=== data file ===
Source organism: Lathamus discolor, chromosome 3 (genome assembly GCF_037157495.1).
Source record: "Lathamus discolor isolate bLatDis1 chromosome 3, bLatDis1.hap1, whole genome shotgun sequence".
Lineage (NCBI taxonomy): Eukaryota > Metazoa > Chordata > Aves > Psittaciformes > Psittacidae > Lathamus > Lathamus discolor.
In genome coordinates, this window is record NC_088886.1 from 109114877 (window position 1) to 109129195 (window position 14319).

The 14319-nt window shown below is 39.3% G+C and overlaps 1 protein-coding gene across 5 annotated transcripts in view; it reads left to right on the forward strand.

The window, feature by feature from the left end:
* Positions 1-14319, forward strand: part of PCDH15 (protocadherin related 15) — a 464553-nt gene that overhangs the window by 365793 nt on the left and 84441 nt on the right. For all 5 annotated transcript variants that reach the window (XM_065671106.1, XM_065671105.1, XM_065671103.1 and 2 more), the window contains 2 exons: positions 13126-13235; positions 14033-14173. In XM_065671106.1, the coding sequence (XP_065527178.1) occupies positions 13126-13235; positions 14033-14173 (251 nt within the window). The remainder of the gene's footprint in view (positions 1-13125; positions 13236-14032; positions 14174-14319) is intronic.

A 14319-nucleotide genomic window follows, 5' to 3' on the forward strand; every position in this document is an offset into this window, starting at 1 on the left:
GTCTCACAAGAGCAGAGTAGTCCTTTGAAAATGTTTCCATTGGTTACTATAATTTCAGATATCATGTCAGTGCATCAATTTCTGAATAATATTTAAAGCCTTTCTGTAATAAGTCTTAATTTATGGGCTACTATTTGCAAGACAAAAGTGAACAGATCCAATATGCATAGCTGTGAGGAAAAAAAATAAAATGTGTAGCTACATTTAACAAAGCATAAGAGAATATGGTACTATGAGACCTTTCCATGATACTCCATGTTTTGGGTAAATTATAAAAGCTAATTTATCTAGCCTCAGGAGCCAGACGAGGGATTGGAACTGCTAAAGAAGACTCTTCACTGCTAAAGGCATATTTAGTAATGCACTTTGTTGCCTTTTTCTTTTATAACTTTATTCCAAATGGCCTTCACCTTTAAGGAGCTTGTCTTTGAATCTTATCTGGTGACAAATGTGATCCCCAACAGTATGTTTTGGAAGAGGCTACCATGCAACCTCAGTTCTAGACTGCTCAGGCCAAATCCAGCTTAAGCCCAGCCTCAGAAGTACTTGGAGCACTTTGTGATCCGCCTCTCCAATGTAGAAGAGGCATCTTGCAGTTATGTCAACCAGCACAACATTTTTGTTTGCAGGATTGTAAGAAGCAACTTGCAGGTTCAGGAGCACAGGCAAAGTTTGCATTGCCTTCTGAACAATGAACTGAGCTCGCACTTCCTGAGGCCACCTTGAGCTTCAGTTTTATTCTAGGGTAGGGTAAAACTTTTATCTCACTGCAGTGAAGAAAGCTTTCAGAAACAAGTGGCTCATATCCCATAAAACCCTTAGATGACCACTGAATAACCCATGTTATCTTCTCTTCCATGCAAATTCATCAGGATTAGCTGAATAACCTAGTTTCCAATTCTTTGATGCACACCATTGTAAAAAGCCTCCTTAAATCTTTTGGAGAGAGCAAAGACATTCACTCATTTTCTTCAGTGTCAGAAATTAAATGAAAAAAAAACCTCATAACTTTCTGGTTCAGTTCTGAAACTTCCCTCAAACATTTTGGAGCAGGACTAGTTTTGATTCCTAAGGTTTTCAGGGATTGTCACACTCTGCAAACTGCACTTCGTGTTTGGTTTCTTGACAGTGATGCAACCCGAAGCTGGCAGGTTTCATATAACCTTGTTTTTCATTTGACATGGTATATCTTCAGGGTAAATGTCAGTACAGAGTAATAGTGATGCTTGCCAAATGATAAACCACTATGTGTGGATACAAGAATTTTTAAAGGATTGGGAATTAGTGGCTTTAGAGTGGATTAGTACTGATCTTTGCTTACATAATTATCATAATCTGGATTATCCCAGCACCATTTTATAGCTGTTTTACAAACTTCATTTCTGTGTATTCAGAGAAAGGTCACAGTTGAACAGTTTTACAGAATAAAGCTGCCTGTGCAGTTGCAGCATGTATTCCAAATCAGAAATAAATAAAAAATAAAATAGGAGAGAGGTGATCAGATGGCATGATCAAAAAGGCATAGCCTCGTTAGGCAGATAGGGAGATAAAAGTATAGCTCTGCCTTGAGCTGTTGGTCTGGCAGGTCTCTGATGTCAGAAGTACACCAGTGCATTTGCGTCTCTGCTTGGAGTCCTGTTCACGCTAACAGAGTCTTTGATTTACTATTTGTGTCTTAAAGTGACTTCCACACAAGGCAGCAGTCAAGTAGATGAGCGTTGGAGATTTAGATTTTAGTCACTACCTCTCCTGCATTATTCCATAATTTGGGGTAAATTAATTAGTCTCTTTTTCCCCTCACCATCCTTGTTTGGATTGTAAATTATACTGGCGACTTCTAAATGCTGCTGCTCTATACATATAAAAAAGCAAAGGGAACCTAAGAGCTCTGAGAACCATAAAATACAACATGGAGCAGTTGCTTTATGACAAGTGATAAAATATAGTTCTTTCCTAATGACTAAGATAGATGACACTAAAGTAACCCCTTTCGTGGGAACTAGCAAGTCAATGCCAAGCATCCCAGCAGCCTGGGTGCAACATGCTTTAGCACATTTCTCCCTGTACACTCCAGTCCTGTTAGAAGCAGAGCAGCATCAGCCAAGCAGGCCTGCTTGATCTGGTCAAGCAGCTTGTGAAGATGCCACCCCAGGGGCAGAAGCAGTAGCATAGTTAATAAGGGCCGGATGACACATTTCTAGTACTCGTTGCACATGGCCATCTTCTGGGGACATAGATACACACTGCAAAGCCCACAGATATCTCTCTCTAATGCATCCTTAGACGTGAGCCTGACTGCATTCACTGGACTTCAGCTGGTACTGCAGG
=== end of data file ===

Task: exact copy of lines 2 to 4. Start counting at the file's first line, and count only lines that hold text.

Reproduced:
Source record: "Lathamus discolor isolate bLatDis1 chromosome 3, bLatDis1.hap1, whole genome shotgun sequence".
Lineage (NCBI taxonomy): Eukaryota > Metazoa > Chordata > Aves > Psittaciformes > Psittacidae > Lathamus > Lathamus discolor.
In genome coordinates, this window is record NC_088886.1 from 109114877 (window position 1) to 109129195 (window position 14319).